“I know it’s been a long time comin’…”
Those are the fitting first words Steve Perry sings with tremendous soul and conviction on “No Erasin’” — the life-affirming anthem that opens up Traces, his first solo album in nearly a quarter century due out everywhere October 5th. It is a rousing start to the most personal and emotionally powerful work yet from this legendary singer-songwriter who earned global fame as the voice of Journey before going on to significant solo success as well.
By any standard, Traces is an inspired and expansive work that has indeed been a long time coming. Yet in a very real way, Traces marks an extraordinary and welcome return to form that Steve Perry himself long assumed he would never make. Big and bold, yet intimate and revealing, Traces is not the sound of a veteran rock star dipping his toe back in the pool, but rather an artist who has reconnected with his music in a new way that surprised even Perry himself.
“The truth is, that I thought music had run its course in my heart,” Perry explains now. “I’d had an amazing time in an amazing band, and then the chance to express myself as a solo artist too. But I had to be honest with myself, and in my heart, I knew I just wasn’t feeling it anymore.”
Burned out by the exhaustion and excess all too common in the music business Perry made a fateful and, in his mind, necessary decision to step away from the business of music in the late Nineties. And to a remarkable degree, he never really looked back.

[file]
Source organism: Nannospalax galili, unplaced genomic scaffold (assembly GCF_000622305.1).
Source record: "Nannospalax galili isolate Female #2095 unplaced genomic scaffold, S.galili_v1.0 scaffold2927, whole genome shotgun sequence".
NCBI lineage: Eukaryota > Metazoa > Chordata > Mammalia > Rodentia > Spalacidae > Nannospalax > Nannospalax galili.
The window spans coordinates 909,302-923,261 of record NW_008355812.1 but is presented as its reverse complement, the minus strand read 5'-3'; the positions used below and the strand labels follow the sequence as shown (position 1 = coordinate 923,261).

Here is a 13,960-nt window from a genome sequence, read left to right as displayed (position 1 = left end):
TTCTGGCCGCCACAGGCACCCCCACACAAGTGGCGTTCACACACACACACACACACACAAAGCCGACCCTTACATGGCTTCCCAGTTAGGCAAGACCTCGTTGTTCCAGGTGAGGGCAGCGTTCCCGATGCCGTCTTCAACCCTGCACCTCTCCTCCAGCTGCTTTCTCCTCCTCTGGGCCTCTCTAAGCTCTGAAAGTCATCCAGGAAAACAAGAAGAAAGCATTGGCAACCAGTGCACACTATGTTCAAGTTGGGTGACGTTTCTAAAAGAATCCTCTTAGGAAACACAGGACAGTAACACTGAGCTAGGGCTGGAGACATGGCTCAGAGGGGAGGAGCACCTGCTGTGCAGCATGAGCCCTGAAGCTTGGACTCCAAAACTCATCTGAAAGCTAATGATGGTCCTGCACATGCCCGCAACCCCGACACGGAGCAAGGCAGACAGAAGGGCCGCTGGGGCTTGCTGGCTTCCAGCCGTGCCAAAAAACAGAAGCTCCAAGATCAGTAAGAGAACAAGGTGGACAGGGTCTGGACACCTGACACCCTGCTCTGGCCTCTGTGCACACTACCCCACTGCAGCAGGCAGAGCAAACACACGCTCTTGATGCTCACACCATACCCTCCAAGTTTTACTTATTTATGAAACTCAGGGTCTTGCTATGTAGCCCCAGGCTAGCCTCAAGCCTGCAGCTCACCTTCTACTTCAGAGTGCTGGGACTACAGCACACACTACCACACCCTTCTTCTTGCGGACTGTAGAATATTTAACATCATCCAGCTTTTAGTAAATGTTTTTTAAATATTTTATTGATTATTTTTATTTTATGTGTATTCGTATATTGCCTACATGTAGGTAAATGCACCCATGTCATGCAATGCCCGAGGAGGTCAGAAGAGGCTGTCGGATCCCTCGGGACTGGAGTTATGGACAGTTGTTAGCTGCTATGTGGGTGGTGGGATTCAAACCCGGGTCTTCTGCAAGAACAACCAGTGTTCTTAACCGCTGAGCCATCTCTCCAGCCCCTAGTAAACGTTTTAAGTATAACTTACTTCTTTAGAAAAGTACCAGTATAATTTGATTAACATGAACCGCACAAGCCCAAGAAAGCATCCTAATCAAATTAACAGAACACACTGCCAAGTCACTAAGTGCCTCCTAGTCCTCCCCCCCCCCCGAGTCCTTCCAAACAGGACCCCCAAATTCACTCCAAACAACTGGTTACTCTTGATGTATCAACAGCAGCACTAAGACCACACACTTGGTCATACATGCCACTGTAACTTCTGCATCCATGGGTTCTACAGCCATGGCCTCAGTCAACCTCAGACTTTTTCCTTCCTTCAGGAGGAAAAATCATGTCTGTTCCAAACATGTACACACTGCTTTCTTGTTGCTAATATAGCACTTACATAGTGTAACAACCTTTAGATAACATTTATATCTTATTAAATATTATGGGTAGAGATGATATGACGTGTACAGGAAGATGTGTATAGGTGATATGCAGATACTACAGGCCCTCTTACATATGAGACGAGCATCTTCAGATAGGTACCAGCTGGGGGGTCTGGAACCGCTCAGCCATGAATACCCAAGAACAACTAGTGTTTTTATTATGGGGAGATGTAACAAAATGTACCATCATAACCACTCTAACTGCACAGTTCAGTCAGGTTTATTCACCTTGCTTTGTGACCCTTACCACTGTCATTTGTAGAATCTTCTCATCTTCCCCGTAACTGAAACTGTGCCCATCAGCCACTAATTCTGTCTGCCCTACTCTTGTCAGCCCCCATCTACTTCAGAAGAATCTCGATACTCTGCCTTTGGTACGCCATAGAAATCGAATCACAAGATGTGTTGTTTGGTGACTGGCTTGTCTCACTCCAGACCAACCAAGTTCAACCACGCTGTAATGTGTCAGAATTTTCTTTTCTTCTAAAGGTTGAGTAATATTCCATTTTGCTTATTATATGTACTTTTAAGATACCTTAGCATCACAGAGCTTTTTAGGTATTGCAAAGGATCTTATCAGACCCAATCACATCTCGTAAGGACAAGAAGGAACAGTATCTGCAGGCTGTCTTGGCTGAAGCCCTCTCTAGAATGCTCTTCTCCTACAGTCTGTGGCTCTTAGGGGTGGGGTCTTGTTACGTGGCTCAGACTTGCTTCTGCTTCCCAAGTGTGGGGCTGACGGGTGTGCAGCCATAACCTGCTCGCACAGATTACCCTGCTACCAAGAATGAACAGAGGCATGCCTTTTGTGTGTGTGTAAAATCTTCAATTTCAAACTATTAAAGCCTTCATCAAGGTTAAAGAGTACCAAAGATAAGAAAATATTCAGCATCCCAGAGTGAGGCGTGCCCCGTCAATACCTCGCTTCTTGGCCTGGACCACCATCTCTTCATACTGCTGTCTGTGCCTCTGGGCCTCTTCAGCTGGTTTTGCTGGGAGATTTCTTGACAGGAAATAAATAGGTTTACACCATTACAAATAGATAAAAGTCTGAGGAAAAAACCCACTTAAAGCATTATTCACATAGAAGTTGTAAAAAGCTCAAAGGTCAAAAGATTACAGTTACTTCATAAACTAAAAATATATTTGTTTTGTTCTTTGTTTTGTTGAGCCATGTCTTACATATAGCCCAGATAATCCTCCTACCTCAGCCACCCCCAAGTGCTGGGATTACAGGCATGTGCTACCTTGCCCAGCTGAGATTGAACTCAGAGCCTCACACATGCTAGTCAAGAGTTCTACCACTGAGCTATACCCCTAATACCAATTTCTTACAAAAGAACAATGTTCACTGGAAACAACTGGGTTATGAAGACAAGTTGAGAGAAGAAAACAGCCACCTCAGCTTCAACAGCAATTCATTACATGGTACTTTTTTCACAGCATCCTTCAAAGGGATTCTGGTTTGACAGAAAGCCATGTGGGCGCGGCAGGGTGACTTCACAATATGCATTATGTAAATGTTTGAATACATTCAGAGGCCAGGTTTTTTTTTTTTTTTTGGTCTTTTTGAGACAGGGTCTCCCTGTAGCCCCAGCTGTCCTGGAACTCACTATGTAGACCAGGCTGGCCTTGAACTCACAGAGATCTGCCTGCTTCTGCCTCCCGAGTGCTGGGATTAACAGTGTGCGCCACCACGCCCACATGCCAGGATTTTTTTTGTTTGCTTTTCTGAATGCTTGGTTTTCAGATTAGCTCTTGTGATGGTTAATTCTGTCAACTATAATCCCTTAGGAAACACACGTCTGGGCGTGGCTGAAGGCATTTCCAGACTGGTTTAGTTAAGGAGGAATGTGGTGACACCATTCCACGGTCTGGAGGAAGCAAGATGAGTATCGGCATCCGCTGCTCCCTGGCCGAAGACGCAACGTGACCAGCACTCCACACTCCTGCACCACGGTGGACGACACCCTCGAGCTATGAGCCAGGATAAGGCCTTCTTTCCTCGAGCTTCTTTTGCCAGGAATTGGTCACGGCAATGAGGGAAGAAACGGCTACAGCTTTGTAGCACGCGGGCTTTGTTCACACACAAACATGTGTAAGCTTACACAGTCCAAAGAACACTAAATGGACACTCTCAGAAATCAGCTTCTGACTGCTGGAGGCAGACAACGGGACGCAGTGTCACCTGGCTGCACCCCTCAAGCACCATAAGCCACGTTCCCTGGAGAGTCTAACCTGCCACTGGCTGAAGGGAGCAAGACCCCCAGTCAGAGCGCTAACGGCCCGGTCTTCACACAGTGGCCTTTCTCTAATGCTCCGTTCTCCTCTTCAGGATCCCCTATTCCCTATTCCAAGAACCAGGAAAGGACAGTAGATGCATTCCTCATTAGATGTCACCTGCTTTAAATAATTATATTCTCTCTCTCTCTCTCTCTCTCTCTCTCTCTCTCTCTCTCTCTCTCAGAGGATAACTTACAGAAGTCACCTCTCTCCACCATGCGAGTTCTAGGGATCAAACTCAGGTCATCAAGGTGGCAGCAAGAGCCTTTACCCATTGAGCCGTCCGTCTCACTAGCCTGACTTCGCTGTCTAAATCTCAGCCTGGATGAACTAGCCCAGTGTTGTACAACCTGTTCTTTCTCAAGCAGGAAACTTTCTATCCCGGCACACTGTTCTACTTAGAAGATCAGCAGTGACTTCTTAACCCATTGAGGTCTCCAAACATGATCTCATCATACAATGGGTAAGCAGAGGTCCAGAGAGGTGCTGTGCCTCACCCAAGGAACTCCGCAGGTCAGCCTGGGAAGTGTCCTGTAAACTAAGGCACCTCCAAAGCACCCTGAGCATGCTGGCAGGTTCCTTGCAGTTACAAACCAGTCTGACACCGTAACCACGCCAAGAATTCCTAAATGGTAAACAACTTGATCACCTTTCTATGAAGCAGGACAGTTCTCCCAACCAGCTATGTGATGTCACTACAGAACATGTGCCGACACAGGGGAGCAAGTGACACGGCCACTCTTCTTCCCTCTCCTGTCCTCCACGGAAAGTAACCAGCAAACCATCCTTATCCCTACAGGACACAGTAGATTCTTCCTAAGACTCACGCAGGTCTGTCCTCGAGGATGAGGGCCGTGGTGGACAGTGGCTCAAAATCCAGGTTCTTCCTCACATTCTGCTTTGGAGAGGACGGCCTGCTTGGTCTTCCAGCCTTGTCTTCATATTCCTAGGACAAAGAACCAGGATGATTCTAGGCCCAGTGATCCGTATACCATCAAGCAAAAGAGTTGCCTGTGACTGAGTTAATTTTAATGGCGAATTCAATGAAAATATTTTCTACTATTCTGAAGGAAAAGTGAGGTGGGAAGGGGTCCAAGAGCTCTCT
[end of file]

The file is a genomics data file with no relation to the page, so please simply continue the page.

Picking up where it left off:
“For a long time, I could barely even listen to music,” Perry recalls now. “My last show with Journey was in February of 1987. Then one day, it hit me that I couldn’t do this anymore. I felt as if I had to jump off this merry-go-round — this big beautiful mothership that we had all worked so hard together to build.”
The Journey mothership proved to be one of the most highflying, influential and successful vehicles in rock history, as reflected by the band’s induction into the Rock & Roll Hall of Fame in April 2017. Perry made a rare public appearance at the ceremony to graciously thank his bandmates and their fans. “I thank you so much for all the music we’ve written and recorded together,” Perry said that night in Brooklyn. “It will be forever in my heart.” The classic hits Perry sang and wrote with Journey — including “Open Arms,” “Separate Ways (World’s Apart),” “Lights,” “Who’s Cryin’ Now,” “Any Way You Want It,” and the famously enduring “Don’t Stop Believin’” to name just a few — remain wildly popular around the world to this day.
Yet, even with that long legacy of success, Traces continues a musical story that goes back even further than Perry’s transformative time with Journey. Since his childhood growing up in California’s San Joaquin Valley, Perry’s love of music had become the driving passion of his life, ultimately taking him to remarkable heights, both artistically and professionally. But instinctively, Perry knew the time had come to try another path in his life’s journey.
Paradoxically and — to many, perhaps inexplicably — Steve Perry, one of the defining voices of our times, had himself stopped believing. And so, he did the only thing he thought he honestly could do. “I stopped singing,” Perry explains, “and I started living life on its own terms.”